May 5, 2016 Dennis B

“WORST…”: Drake’s Views is Not Such a Good Look


Around the time 5AM in Toronto hit Soundcloud, the world was introduced to an unusual side of Drake. He was tougher, more confident, more aware of his stardom, and less focused on singing. Ever since that release, he repped this new image for so long–throughout NWTS, and other loosies–that ‘R&B Drake’ became a distant memory. With Views, Drake returns to his roots — be it the singing, or his hometown.

He wastes no time diving deep, either. Within seconds of the first track, he finds himself in a pensive mood, crooning “guess I should’ve kept my family closer.” Pointing out a reflective  theme that follows through the entire album. Like when he’s not constantly questioning himself or the people around him (U With Me?, Redemption), he’s trying his hardest to explain himself (Feel No Ways, Weston Road Flows, Fire & Desire). It helps Views attain a certain cohesiveness, but it doesn’t add any more value to its worth.

Drake has always been capable of building complete bodies of work, and he does the same here, However, it all sounds less satisfying as a result of all the cringeworthy lyrics. There’s “you toying with it like a Happy Meal” on U With Me?, “keychain go jangalang” on 9, “got so many chains they call me Chaining Tatum” on Pop Style, and countless other premature bars can be found scattered on almost every song.

His strenuous rhymes soaked in triumph don’t necessarily work on Views, either. Perhaps it’s more noticeable on the timid Still Here. A song which is supposed to be Drake asserting his god-level status, but the beat ends up being too silky to invoke any sort of aggressiveness. Clearly, this album’s focal point is more poignant spectrums of Drake’s past. So why force mundane songs like that–or Grammy–into play, when it doesn’t fit anywhere on the project? They’re both attempts at sounding like victory laps, but end up resembling those effortless track runs in school where you end up 3rd.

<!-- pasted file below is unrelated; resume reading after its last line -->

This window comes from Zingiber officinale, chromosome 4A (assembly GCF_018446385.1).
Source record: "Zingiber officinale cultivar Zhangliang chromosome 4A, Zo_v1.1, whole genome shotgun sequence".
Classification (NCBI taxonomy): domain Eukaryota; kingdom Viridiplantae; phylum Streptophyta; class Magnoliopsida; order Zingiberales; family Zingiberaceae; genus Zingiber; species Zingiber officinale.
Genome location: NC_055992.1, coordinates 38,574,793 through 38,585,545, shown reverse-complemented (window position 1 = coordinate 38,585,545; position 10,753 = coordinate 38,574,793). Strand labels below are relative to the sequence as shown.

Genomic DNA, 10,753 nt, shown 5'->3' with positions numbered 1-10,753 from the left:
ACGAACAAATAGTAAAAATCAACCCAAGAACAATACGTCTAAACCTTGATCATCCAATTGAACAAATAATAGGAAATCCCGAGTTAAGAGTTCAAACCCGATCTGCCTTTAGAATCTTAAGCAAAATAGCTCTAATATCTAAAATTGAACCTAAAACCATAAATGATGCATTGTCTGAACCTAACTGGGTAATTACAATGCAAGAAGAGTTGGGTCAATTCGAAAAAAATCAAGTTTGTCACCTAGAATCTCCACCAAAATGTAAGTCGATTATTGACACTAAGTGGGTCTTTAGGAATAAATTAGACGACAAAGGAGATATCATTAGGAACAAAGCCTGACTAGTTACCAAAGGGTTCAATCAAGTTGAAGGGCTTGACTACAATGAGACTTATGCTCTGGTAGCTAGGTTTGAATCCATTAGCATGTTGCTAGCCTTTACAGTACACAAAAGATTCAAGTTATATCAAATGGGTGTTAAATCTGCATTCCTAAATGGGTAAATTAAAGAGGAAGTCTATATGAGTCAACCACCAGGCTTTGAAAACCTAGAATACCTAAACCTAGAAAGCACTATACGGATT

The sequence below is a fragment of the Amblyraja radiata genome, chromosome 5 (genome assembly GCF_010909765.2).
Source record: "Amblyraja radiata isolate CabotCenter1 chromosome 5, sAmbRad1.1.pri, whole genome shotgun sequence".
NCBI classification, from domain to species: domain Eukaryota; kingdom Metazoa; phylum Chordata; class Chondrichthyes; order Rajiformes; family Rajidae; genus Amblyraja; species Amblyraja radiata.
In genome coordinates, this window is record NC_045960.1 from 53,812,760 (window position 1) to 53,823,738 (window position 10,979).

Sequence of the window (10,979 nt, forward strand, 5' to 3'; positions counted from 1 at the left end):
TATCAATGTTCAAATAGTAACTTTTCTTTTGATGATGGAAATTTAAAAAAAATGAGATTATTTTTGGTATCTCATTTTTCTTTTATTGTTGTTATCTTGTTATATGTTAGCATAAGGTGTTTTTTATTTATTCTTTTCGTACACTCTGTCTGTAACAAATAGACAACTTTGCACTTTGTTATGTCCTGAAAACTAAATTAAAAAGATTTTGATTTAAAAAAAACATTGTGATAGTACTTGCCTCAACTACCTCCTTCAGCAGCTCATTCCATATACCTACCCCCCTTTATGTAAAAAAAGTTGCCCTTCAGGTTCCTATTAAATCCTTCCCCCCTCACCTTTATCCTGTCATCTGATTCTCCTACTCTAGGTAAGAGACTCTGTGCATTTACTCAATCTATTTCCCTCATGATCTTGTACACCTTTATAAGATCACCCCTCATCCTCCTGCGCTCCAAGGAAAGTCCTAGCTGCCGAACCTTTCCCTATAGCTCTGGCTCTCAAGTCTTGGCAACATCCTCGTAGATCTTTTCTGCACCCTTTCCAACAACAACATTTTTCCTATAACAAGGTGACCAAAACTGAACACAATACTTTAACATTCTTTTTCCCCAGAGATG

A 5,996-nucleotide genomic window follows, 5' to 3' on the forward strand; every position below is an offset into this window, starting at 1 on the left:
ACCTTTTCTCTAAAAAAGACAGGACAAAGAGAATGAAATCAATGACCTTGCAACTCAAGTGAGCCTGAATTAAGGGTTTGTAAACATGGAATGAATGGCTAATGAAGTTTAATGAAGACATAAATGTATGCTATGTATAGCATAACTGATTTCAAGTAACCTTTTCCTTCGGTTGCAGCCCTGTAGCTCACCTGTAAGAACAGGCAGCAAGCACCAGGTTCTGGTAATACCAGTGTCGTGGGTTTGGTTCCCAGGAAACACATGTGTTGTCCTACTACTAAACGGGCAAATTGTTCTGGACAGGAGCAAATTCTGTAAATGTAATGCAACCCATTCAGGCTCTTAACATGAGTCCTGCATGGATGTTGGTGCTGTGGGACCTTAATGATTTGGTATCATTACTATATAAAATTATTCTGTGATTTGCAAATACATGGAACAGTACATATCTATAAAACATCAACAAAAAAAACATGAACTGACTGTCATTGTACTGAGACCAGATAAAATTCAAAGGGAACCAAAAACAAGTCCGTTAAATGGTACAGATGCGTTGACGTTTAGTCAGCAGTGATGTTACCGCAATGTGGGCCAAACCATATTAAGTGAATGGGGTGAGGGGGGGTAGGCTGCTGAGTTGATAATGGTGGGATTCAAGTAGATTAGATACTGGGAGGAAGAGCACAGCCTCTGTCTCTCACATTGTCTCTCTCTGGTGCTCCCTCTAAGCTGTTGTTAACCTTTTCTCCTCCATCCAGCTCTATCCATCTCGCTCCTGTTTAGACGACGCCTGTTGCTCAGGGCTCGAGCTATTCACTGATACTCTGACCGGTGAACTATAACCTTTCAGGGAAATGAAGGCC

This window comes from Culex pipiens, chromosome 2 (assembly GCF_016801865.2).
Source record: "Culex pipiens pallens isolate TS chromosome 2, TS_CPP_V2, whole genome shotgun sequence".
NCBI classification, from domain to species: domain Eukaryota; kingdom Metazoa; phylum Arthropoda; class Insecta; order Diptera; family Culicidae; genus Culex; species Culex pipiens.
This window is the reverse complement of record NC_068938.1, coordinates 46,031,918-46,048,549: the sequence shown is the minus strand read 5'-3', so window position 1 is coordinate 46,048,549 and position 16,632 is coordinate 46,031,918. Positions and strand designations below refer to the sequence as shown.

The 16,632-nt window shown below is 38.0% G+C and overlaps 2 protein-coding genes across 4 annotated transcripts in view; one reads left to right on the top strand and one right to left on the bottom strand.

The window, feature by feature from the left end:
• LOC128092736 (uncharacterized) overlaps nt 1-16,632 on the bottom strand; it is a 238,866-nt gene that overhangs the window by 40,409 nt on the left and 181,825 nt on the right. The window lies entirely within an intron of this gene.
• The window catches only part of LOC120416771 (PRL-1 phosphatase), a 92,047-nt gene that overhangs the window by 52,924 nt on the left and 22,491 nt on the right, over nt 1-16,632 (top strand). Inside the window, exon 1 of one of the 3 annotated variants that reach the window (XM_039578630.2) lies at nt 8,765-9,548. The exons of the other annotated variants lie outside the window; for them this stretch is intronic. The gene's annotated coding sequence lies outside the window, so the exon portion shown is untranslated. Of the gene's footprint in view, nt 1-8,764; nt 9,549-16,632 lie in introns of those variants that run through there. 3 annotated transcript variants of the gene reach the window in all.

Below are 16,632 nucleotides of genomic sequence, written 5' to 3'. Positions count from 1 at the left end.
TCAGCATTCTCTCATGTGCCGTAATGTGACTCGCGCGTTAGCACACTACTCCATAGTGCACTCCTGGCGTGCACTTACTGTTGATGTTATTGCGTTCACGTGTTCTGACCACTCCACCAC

SIDENOTE: The Future collaboration wasn’t needed on this album at all. There was no reason for WATTBA aesthetics on an album with [seemingly] calculated musicality.

It’s because of how out of place songs like Grammy, or Pop Style sound–and how successful One Dance  is becoming–that push the listener to think Drake is trying to reinvent his sound. But really, Views is just him mixing every ingredient he is familiar with and hoping something ideal comes out of it.

Nevertheless, the problem with Views isn’t its mediocrity, quite as much as it is the way it was presented. Here’s an album that Drake claimed as a project from him for Toronto, about Toronto; yet the lyrics–sans name-drops of streets and women–sound more impersonal than ever.  If anything, it’s 40 who does a way better job at representing Toronto. Flawless sample usage aside, his (and Noel’s) mixing of the album exhibits Drake’s vision better than the man himself: there’s the right airy instrumentation to manifest “winter,” and bubbly beats that reveal the coming of summer.

Amongst splendid outros & instrumental transitions, one of the finer lyrical pieces of this LP is the self-titled outro. Reminiscent of Paris Morton Music 2, The Ride ( and a few other songs where Drake can be heard venting) it encapsulates the listener until the very end, reassuring them he hasn’t lost the touch like they’ve thought.  It’s a perfect ending to a faulty project.

The purpose of this album was to finally determine Drake’s claimed illustrious expertise, and he fails in doing that. However, he shows just enough mastery to successfully earn himself yet another shot. This may come off as a lackluster Drake album in its entirety, but the outcome–contrary to popular belief–doesn’t really damage him. If anything, it just helps paint a more detailed portrait of Aubrey Graham.

Written by Dennis B, a friend of Louis Caprice’s. R.I.P KING LOUIS CAPRICE

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